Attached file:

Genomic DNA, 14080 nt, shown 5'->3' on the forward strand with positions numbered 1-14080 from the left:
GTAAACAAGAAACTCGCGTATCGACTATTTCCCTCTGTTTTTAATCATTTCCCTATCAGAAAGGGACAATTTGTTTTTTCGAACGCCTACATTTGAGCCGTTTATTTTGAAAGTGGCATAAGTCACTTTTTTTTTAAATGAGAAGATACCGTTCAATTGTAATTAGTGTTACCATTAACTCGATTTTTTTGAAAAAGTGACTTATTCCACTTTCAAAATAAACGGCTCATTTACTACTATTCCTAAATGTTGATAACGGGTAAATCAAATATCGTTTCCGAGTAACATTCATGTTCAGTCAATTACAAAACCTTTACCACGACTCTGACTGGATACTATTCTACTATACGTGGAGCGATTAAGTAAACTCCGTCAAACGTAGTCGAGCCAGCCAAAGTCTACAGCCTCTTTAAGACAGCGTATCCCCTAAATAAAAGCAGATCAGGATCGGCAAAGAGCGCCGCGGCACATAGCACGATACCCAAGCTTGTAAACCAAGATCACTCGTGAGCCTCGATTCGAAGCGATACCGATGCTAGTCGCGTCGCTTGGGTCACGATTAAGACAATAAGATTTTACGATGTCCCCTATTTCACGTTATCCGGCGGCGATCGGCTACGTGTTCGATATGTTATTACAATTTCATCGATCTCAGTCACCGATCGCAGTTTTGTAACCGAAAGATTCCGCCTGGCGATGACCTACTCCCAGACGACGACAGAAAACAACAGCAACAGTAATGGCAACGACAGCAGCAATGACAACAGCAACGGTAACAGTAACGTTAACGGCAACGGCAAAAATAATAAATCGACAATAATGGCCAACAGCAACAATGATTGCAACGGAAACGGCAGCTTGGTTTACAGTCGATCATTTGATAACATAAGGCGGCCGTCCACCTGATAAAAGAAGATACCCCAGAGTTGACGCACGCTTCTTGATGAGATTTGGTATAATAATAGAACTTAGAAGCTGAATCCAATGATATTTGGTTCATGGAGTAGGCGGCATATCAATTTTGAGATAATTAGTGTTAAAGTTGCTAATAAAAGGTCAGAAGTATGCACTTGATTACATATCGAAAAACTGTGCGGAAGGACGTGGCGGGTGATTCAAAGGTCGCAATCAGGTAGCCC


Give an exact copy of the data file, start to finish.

Genomic DNA, 14080 nt, shown 5'->3' on the forward strand with positions numbered 1-14080 from the left:
GTAAACAAGAAACTCGCGTATCGACTATTTCCCTCTGTTTTTAATCATTTCCCTATCAGAAAGGGACAATTTGTTTTTTCGAACGCCTACATTTGAGCCGTTTATTTTGAAAGTGGCATAAGTCACTTTTTTTTTAAATGAGAAGATACCGTTCAATTGTAATTAGTGTTACCATTAACTCGATTTTTTTGAAAAAGTGACTTATTCCACTTTCAAAATAAACGGCTCATTTACTACTATTCCTAAATGTTGATAACGGGTAAATCAAATATCGTTTCCGAGTAACATTCATGTTCAGTCAATTACAAAACCTTTACCACGACTCTGACTGGATACTATTCTACTATACGTGGAGCGATTAAGTAAACTCCGTCAAACGTAGTCGAGCCAGCCAAAGTCTACAGCCTCTTTAAGACAGCGTATCCCCTAAATAAAAGCAGATCAGGATCGGCAAAGAGCGCCGCGGCACATAGCACGATACCCAAGCTTGTAAACCAAGATCACTCGTGAGCCTCGATTCGAAGCGATACCGATGCTAGTCGCGTCGCTTGGGTCACGATTAAGACAATAAGATTTTACGATGTCCCCTATTTCACGTTATCCGGCGGCGATCGGCTACGTGTTCGATATGTTATTACAATTTCATCGATCTCAGTCACCGATCGCAGTTTTGTAACCGAAAGATTCCGCCTGGCGATGACCTACTCCCAGACGACGACAGAAAACAACAGCAACAGTAATGGCAACGACAGCAGCAATGACAACAGCAACGGTAACAGTAACGTTAACGGCAACGGCAAAAATAATAAATCGACAATAATGGCCAACAGCAACAATGATTGCAACGGAAACGGCAGCTTGGTTTACAGTCGATCATTTGATAACATAAGGCGGCCGTCCACCTGATAAAAGAAGATACCCCAGAGTTGACGCACGCTTCTTGATGAGATTTGGTATAATAATAGAACTTAGAAGCTGAATCCAATGATATTTGGTTCATGGAGTAGGCGGCATATCAATTTTGAGATAATTAGTGTTAAAGTTGCTAATAAAAGGTCAGAAGTATGCACTTGATTACATATCGAAAAACTGTGCGGAAGGACGTGGCGGGTGATTCAAAGGTCGCAATCAGGTAGCCC